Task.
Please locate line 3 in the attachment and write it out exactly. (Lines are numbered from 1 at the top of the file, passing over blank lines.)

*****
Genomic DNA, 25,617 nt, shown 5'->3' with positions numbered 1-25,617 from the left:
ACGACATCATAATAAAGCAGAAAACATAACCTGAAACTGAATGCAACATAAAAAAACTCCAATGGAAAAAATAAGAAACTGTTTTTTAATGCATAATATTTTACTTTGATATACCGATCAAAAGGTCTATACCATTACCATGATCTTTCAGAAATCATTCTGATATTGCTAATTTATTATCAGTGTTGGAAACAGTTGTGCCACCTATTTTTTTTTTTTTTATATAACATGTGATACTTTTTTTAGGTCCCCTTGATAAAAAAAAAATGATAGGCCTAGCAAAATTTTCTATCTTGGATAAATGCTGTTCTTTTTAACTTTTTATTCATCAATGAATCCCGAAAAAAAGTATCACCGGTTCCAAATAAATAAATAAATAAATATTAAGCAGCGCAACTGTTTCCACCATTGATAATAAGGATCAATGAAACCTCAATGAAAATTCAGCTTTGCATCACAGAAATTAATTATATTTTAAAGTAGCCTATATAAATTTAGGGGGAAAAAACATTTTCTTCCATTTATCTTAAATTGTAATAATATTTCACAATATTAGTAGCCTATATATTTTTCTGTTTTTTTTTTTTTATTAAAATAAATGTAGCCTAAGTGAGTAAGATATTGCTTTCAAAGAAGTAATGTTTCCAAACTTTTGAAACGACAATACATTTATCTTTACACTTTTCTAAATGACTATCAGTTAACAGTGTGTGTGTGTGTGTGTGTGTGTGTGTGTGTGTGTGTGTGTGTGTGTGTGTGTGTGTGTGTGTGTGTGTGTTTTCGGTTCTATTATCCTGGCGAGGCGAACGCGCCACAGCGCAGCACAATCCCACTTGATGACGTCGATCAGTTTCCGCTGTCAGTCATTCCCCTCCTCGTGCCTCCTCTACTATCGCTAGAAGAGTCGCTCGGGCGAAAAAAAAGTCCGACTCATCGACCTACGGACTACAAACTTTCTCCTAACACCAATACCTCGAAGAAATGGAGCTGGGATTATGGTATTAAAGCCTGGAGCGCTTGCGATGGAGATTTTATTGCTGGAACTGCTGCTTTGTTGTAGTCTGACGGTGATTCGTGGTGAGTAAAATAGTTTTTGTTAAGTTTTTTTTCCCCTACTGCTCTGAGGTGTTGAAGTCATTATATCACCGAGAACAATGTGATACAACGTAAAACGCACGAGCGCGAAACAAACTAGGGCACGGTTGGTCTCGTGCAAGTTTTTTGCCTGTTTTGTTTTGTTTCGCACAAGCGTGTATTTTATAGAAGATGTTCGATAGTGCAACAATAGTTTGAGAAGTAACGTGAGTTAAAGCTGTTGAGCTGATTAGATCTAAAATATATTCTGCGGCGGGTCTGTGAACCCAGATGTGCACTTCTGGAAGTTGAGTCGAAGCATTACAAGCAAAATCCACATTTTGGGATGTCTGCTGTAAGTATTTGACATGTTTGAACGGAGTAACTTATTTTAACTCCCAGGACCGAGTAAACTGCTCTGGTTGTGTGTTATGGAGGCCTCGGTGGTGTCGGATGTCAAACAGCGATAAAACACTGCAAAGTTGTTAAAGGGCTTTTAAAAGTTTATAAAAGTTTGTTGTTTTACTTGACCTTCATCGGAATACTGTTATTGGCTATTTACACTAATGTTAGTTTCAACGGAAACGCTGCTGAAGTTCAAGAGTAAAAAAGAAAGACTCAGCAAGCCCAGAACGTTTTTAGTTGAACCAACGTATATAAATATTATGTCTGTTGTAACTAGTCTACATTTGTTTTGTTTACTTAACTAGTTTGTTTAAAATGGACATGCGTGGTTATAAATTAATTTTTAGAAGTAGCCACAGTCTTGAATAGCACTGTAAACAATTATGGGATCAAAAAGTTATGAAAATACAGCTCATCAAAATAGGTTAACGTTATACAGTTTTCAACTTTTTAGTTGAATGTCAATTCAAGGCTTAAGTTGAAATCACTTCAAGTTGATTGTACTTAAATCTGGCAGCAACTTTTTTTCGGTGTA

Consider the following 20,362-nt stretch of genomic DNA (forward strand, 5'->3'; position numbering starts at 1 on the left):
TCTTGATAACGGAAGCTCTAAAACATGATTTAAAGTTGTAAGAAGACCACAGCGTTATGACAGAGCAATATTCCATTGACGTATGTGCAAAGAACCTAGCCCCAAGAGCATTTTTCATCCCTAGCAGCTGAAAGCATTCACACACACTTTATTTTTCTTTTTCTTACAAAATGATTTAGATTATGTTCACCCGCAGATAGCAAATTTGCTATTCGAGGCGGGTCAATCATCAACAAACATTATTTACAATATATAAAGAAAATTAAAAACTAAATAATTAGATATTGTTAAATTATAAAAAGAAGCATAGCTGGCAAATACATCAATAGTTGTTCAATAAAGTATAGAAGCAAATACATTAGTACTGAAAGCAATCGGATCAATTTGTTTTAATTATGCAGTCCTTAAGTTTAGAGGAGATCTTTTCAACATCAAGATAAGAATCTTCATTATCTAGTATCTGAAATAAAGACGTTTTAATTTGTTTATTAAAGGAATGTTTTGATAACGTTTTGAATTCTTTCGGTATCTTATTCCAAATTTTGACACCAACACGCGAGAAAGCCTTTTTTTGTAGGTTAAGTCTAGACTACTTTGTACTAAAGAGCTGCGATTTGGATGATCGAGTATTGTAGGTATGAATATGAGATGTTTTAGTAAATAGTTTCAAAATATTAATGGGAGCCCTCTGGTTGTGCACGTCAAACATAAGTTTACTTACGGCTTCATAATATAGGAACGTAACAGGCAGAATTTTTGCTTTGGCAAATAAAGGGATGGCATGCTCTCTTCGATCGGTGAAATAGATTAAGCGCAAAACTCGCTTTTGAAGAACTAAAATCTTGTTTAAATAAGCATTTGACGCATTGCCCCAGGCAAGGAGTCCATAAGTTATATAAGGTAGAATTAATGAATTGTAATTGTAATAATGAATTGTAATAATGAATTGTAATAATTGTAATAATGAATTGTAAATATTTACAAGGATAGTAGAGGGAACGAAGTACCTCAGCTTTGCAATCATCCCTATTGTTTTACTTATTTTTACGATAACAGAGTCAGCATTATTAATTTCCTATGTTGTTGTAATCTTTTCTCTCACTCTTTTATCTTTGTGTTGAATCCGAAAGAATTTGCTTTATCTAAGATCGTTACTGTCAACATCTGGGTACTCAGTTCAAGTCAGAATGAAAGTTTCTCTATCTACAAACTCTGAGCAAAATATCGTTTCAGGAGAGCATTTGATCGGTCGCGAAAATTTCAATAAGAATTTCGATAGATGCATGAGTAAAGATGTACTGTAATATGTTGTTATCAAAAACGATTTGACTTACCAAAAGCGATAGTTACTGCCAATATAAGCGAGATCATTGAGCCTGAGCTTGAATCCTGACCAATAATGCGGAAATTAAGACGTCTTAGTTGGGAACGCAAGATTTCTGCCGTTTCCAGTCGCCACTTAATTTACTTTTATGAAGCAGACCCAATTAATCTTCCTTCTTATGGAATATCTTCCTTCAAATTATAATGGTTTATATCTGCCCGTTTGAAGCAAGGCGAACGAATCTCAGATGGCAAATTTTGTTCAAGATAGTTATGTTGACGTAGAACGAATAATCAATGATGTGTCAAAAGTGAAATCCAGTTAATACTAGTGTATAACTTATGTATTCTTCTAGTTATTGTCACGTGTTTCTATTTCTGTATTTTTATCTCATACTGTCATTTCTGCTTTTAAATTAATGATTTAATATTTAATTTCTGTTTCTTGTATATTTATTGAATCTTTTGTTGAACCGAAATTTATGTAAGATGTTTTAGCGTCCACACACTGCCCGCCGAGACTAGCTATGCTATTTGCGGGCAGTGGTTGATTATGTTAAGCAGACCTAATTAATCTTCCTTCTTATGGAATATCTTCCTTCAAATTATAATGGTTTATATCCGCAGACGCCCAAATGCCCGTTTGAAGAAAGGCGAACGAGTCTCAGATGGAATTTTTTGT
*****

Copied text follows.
Consider the following 20,362-nt stretch of genomic DNA (forward strand, 5'->3'; position numbering starts at 1 on the left):